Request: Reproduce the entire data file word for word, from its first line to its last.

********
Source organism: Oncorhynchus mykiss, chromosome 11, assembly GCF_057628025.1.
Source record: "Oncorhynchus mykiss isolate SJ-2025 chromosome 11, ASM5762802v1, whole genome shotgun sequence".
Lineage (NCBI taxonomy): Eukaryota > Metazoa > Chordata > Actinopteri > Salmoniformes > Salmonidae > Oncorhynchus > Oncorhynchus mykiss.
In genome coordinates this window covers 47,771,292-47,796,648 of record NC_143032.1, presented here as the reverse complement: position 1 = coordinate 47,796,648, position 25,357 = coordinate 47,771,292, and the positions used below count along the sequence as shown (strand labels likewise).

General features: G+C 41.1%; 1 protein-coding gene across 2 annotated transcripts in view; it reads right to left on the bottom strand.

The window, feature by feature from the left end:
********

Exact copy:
Source organism: Oncorhynchus mykiss, chromosome 11, assembly GCF_057628025.1.
Source record: "Oncorhynchus mykiss isolate SJ-2025 chromosome 11, ASM5762802v1, whole genome shotgun sequence".
Lineage (NCBI taxonomy): Eukaryota > Metazoa > Chordata > Actinopteri > Salmoniformes > Salmonidae > Oncorhynchus > Oncorhynchus mykiss.
In genome coordinates this window covers 47,771,292-47,796,648 of record NC_143032.1, presented here as the reverse complement: position 1 = coordinate 47,796,648, position 25,357 = coordinate 47,771,292, and the positions used below count along the sequence as shown (strand labels likewise).

General features: G+C 41.1%; 1 protein-coding gene across 2 annotated transcripts in view; it reads right to left on the bottom strand.

The window, feature by feature from the left end: